Eighty years ago, on June 21, 1941, an unusual meeting took place at Nazi Party headquarters. Otto Warburg, a German scientist who directed a branch of the Kaiser Wilhelm Institute, was summoned to meet with SS leaders Heinrich Himmler and Viktor Brack. Despite being a Nobel laureate, Warburg had been evicted from the institute and his career jeopardized because he was Jewish and suspected of being gay. However, the SS allowed Warburg to keep working. That’s because his research focused on something that terrified the Nazis -- cancer. Now science is revisiting Warburg’s findings related to the dread disease, as detailed in a new book by Jewish-American author Sam Apple -- “Ravenous: Otto Warburg, the Nazis, and the Search for the Cancer-Diet Connection.”
“I came to describe Warburg as a complicated hero,” Apple said in a phone interview. “On the one hand, he was a brilliant scientist who made important discoveries. I also admired him because he hated the Nazis.” Yet, Apple added, “He was not a great human. He was a selfish, narcissistic man who always really acted in his own interest.”
During World War II, Warburg’s interests and the Nazis’ interests converged on the issue of cancer. The Nazis let him work on a cure even while murdering six milion Jews in the Holocaust. Reflecting how seriously the Third Reich viewed the disease, the SS leaders met with Warburg mere hours before the invasion of the USSR in Operation Barbarossa. Later that day, Adolf Hitler -- who had lost his mother to breast cancer -- discussed cancer with his propaganda henchman Joseph Goebbels, according to Goebbels’ diary.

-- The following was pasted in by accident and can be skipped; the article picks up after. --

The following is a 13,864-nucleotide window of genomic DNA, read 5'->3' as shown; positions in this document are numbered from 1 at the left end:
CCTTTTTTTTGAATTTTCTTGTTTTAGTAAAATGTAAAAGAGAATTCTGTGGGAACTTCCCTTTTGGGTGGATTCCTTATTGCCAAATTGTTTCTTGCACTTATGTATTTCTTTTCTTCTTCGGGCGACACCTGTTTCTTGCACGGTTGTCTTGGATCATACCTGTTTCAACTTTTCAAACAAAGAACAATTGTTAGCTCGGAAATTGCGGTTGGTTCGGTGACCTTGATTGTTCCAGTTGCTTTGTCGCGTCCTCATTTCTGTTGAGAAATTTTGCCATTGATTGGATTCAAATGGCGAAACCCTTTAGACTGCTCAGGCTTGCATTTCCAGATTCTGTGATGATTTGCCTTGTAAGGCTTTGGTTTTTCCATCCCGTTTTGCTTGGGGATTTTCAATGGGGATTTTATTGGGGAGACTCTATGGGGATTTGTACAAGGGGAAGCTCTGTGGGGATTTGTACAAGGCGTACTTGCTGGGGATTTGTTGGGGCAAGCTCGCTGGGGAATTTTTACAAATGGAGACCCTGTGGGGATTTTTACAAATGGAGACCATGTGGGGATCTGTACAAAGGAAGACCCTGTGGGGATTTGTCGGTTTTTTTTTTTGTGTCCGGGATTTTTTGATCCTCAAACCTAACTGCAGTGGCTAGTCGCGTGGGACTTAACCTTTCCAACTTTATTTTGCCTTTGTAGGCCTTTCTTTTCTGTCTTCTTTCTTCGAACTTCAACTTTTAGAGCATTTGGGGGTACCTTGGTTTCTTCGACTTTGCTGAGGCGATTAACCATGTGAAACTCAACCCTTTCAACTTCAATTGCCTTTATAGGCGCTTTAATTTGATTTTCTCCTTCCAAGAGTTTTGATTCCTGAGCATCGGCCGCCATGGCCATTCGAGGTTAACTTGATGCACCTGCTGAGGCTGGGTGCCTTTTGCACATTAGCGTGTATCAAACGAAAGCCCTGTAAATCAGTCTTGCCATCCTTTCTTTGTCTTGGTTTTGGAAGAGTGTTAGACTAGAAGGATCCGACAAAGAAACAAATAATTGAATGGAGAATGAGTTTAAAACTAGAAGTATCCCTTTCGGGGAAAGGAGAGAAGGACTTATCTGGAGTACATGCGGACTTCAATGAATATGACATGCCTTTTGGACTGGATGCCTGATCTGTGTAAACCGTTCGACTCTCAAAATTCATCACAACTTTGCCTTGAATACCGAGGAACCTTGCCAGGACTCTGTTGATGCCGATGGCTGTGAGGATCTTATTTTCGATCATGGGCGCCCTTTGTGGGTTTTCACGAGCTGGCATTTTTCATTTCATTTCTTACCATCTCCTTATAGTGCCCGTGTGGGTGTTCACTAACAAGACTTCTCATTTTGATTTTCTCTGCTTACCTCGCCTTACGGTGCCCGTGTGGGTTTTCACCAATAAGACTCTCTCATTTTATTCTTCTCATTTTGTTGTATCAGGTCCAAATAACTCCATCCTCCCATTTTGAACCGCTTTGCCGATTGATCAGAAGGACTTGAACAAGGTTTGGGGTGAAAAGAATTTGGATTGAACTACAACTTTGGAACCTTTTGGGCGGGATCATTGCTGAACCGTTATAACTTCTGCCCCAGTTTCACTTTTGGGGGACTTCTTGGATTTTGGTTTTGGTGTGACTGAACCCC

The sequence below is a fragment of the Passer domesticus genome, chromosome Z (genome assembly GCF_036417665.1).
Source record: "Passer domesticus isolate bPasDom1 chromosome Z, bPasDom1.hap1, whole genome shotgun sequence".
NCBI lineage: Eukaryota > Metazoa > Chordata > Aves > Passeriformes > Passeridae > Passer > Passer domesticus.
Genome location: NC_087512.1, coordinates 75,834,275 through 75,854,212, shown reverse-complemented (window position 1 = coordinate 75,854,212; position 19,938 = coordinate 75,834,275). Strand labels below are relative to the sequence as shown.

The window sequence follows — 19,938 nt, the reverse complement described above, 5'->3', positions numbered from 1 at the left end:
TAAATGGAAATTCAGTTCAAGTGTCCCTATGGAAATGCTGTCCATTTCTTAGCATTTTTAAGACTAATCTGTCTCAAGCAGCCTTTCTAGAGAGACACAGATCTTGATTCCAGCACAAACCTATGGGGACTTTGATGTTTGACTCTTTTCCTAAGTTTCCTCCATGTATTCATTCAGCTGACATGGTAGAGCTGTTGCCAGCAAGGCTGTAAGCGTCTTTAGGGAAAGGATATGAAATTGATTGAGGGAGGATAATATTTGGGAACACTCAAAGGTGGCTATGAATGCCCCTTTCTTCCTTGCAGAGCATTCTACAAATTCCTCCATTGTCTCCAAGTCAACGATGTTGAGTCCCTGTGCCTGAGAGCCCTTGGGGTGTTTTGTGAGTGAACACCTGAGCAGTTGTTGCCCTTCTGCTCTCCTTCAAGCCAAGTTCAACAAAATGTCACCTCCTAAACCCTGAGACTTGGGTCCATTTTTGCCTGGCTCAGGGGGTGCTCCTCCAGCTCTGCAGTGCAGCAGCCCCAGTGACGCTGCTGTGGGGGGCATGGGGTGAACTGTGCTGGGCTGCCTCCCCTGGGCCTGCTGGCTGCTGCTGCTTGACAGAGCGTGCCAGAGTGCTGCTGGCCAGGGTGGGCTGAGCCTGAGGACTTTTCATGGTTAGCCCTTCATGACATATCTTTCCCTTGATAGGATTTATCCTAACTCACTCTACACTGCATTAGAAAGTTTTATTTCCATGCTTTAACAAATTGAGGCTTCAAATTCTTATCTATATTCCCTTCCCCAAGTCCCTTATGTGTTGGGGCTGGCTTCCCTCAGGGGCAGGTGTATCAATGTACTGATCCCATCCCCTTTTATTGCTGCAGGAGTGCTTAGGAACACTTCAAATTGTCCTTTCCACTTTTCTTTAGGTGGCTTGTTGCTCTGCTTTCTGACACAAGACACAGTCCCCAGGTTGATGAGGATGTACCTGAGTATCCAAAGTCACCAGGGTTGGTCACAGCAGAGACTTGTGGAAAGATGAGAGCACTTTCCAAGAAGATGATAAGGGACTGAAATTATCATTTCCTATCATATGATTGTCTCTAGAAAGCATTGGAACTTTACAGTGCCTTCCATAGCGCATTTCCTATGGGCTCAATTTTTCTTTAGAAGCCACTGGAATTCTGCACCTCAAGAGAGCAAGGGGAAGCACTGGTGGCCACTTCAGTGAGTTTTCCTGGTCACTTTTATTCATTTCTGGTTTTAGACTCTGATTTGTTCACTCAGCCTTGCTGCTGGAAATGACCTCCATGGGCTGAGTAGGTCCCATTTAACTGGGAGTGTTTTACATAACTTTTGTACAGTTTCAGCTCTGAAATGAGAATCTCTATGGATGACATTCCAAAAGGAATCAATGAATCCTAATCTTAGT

After the SS leaders met with Warburg, it let him relocate to a new workplace -- a mansion where the kaiser had once discussed Zionism with Theodor Herzl. Warburg lived and worked alongside his rumored lover, Jacob Heiss. Yet with the postwar discovery of DNA, science abandoned Warburg’s belief that the cure for cancer lay in metabolism, embracing genetics instead. Now, the pendulum is swinging back in his favor, along with more recent findings that ostensibly link cancer, diabetes, obesity and sugar consumption -- all of which Apple explores in his narrative.
Apple first learned about Warburg while researching the subject of metabolism. He came across a mention of Warburg’s 1923 discovery of the metabolism of cancer cells and wrote an article about him for the New York Times magazine in 2016. The publisher Liveright invited him to write a book about the subject as well.
A faculty member in the science writing and writing MA programs at Johns Hopkins University, Apple has addressed Jewish history and the Holocaust in his work, including his previous book, “Schlepping Through the Alps: My Search for Austria’s Jewish Past with Its Last Wandering Shepherd.” In Warburg, he encountered a story combining his interests in Jewish themes and science. He credited two German historians, Petra Gentz-Werner and Karin Nickelsen, with invaluable assistance on the project.
Warburg was the son of a Jewish father and a non-Jewish mother, and a relative of the famous Warburg financial dynasty. His demanding professor father was a contemporary of Einstein’s. The younger Warburg served with the famed Prussian cavalry during World War I and focused his research on a subject that preoccupied the West in the late 19th and early 20th centuries.